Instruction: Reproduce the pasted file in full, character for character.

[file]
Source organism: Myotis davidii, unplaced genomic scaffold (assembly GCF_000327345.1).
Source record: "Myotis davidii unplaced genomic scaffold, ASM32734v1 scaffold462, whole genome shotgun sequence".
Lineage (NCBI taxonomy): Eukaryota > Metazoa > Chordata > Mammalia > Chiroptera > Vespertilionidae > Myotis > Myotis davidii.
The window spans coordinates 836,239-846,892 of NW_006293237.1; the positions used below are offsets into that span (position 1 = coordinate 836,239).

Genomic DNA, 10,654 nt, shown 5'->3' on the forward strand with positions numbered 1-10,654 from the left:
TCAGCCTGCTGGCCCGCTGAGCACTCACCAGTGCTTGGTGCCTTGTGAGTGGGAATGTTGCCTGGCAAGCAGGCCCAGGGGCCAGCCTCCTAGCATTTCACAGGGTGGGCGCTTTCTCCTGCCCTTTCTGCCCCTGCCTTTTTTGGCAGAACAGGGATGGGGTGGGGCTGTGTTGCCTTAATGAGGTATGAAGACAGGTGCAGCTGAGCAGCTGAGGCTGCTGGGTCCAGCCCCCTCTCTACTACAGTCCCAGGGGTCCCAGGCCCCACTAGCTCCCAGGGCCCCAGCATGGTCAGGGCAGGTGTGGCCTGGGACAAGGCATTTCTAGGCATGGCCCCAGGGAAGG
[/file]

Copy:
Source organism: Myotis davidii, unplaced genomic scaffold (assembly GCF_000327345.1).
Source record: "Myotis davidii unplaced genomic scaffold, ASM32734v1 scaffold462, whole genome shotgun sequence".
Lineage (NCBI taxonomy): Eukaryota > Metazoa > Chordata > Mammalia > Chiroptera > Vespertilionidae > Myotis > Myotis davidii.
The window spans coordinates 836,239-846,892 of NW_006293237.1; the positions used below are offsets into that span (position 1 = coordinate 836,239).

Genomic DNA, 10,654 nt, shown 5'->3' on the forward strand with positions numbered 1-10,654 from the left:
TCAGCCTGCTGGCCCGCTGAGCACTCACCAGTGCTTGGTGCCTTGTGAGTGGGAATGTTGCCTGGCAAGCAGGCCCAGGGGCCAGCCTCCTAGCATTTCACAGGGTGGGCGCTTTCTCCTGCCCTTTCTGCCCCTGCCTTTTTTGGCAGAACAGGGATGGGGTGGGGCTGTGTTGCCTTAATGAGGTATGAAGACAGGTGCAGCTGAGCAGCTGAGGCTGCTGGGTCCAGCCCCCTCTCTACTACAGTCCCAGGGGTCCCAGGCCCCACTAGCTCCCAGGGCCCCAGCATGGTCAGGGCAGGTGTGGCCTGGGACAAGGCATTTCTAGGCATGGCCCCAGGGAAGG